Why is Acharya referred to as Bhagavatpada? It is common to refer to great men as Bhagavan as a mark of respect, like Vedavyasa Bhagavan, Bhagavan Panini etc. but the word `Bhagavatpada' is used only in the case of the great Acharya. Probably, even Govinda Yati came to be known as Govinda Bhagavatpada only much later. Advaitarajyalakshmi Vyakhyana describes the word as follows: Bhagavati means Aishwarya or Lakshmi. Pada refers to feet. One, whose feet are rich (lakshmIvAn) is called Bhagavatpada. Acharya exhibits incredible Aishwarya due to his incarnations as Vishnu etc., and also due to his great disciples like Padmapada and others. Bhaga means Anima and other Siddhis. The feet, which are in possession of these, are called Bhagavatpada. Vishnu, Brahma and Indra are called Bhagavan. Since they sit near the feet of Acharya, he is called Bhagavatpada.

Some ignorant people accuse Acharya's Advaita as Pracchanna Bauddha Mata or perverted Buddhism. Gaudapaadaachaarya clearly refutes this by saying "naitat buddhena bhaaShitaM" – these are not Buddha's words [Mandukya karika]. If some commonness is all that is sufficient to call Advaita as perverted Buddhism, Jainas are all Madhvas because they also claim that the Jivas are innumerable. All Vaishnavas are Muslims because both describe the glories of Heaven or Vaikuntha.

These days, every Sanyasi is referred to as Jagadguru – the world teacher. However the qualifications required for a Jagadguru are as follows:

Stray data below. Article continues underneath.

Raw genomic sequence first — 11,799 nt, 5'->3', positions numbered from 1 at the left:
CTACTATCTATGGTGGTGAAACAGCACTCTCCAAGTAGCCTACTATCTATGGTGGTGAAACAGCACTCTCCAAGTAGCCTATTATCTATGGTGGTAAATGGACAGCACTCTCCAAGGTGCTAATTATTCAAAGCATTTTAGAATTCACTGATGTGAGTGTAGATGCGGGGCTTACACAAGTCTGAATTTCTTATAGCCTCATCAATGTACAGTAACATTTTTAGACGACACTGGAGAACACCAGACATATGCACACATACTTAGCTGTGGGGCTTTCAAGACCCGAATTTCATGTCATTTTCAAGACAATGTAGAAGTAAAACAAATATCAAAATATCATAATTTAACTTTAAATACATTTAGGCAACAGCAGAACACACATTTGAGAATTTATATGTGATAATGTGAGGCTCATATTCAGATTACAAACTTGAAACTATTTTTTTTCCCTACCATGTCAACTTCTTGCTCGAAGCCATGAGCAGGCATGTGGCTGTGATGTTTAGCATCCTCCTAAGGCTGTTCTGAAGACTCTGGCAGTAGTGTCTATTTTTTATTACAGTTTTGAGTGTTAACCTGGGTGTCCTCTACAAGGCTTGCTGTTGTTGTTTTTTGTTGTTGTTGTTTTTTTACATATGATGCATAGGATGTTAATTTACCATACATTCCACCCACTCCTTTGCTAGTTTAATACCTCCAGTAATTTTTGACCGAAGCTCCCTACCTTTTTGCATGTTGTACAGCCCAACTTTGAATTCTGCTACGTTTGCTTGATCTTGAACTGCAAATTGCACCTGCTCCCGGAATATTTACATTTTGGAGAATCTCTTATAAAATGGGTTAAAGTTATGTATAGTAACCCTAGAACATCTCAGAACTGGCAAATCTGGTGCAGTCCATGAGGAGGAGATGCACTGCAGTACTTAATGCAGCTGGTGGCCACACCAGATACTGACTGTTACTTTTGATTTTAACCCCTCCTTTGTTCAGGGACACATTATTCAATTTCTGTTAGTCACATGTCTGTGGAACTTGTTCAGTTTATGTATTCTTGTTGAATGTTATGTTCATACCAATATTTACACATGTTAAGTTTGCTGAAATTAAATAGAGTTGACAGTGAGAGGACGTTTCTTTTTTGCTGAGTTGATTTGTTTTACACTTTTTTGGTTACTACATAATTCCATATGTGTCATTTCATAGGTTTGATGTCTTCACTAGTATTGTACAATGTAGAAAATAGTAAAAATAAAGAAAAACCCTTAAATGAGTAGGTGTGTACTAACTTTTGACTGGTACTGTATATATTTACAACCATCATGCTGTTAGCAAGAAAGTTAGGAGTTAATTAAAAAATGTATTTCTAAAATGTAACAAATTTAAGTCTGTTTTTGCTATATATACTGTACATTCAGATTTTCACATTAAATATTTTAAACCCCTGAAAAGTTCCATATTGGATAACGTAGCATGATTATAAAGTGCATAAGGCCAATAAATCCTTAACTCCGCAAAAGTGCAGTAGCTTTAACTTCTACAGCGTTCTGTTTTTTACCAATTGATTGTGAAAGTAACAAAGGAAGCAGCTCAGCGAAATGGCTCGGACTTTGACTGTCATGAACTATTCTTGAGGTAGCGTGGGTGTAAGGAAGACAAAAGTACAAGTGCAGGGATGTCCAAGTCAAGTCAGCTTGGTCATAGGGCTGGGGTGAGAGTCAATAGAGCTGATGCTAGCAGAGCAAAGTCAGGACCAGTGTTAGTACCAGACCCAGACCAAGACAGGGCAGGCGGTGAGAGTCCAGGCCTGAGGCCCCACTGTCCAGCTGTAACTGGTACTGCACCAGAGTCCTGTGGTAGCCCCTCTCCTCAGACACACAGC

1. He is the knower of all Shastras and also the essence of other religions.

2. He exhibits love for all beings and treats them as himself.

3. He is filled with Vairagya and gives up all worldly pleasures and luxuries.

4. He has no ego or desires. He is ever ready to give up his life for the benefit of humanity.

5. The philosophy taught by him is not his own imagination. It is a valuable wealth handed over to him through an illustrious Sampradaaya. He is able to support the same with scriptural proofs.

6. His Darshana is able to effectively answer all doubts and allegations.

7. The Darshana taught by him does not only describe righteousness but also shows the way to salvation. It describes the nature of Moksha and the means to attain it.

8. The Moksha advocated is not something, which is obtained after death. Thus, there is no scope for will guesses and imagination.

9. The Tatva advocated by him is possible to be experienced. Hence it is a science and not a superstition.

10. He does not call himself as God or the messenger of God. He never imposes his beliefs over others. However, he never hesitates to correct mistakes.

11. His philosophy includes the essence of all other branches of philosophy. It has suitable positions for Karma, Bhakti, Upasana and Jnana. It does not contradict any of these.